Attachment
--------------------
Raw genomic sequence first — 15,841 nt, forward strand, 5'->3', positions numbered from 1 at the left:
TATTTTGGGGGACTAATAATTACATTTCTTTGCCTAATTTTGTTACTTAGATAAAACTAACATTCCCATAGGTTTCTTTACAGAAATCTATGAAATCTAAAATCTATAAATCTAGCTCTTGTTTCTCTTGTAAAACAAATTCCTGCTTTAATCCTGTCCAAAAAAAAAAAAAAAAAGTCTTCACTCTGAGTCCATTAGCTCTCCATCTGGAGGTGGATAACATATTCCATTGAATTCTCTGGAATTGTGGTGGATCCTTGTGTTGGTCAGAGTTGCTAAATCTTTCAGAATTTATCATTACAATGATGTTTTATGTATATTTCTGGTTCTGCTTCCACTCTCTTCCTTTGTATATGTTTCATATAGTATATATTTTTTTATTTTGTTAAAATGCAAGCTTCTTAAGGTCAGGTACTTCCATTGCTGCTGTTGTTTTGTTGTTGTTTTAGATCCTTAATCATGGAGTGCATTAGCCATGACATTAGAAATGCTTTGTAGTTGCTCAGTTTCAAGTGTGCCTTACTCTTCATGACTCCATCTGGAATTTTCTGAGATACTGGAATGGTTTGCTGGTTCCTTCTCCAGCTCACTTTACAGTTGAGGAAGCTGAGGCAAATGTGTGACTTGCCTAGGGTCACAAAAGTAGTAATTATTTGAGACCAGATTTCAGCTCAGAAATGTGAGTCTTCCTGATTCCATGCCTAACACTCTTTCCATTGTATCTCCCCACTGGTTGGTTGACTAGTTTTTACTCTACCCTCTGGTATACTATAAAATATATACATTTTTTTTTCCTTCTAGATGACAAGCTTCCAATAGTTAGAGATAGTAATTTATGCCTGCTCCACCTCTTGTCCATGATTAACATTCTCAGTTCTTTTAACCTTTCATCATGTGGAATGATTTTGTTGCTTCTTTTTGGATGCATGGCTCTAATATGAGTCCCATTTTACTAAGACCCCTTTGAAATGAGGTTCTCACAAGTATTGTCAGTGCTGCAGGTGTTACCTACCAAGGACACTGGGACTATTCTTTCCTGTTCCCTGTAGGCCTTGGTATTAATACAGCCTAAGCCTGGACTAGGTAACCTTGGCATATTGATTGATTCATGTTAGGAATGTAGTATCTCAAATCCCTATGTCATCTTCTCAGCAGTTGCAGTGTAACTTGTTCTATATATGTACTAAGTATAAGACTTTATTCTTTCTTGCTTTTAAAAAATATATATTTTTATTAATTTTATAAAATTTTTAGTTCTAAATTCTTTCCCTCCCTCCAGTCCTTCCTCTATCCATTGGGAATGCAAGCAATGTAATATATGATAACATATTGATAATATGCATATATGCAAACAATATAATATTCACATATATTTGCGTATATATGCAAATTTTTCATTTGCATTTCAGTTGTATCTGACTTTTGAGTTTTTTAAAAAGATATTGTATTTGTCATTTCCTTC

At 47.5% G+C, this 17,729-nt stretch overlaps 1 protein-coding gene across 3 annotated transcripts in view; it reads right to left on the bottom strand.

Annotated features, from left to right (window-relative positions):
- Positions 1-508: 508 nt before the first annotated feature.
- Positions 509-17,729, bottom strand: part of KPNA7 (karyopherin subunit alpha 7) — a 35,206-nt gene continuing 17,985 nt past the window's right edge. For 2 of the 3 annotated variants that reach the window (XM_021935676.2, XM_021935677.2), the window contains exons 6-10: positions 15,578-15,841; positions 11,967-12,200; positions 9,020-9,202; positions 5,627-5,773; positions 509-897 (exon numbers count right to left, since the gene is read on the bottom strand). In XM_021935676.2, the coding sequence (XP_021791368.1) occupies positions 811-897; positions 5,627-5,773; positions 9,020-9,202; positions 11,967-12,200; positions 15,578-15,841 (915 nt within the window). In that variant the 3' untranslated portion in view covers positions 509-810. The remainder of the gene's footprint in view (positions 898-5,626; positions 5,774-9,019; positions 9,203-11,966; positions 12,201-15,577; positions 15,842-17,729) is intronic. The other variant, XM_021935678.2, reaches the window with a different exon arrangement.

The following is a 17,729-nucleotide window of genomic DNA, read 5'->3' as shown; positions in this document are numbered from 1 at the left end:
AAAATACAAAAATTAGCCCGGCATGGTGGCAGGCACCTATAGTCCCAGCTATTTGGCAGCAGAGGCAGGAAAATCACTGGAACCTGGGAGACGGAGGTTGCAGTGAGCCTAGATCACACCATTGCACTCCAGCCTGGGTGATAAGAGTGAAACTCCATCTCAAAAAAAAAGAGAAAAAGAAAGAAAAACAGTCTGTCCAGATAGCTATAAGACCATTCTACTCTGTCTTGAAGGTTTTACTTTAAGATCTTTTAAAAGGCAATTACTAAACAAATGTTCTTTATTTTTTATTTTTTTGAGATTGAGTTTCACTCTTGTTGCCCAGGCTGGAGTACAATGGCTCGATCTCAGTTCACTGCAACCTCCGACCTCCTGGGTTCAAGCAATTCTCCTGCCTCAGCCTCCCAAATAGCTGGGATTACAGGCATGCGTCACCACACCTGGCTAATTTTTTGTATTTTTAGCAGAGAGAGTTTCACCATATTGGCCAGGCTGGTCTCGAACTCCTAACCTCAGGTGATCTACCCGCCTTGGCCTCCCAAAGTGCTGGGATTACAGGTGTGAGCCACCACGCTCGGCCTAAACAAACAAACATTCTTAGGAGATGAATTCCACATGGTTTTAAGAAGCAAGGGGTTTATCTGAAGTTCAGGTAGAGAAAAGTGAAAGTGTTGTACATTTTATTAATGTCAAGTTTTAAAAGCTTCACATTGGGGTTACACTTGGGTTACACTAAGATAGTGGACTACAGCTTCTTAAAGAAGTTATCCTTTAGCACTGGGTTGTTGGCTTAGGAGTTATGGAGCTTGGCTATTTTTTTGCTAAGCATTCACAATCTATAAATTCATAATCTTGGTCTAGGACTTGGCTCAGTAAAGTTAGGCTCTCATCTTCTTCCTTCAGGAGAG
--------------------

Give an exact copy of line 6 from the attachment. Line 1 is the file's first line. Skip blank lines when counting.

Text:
- Positions 509-17,729, bottom strand: part of KPNA7 (karyopherin subunit alpha 7) — a 35,206-nt gene continuing 17,985 nt past the window's right edge. For 2 of the 3 annotated variants that reach the window (XM_021935676.2, XM_021935677.2), the window contains exons 6-10: positions 15,578-15,841; positions 11,967-12,200; positions 9,020-9,202; positions 5,627-5,773; positions 509-897 (exon numbers count right to left, since the gene is read on the bottom strand). In XM_021935676.2, the coding sequence (XP_021791368.1) occupies positions 811-897; positions 5,627-5,773; positions 9,020-9,202; positions 11,967-12,200; positions 15,578-15,841 (915 nt within the window). In that variant the 3' untranslated portion in view covers positions 509-810. The remainder of the gene's footprint in view (positions 898-5,626; positions 5,774-9,019; positions 9,203-11,966; positions 12,201-15,577; positions 15,842-17,729) is intronic. The other variant, XM_021935678.2, reaches the window with a different exon arrangement.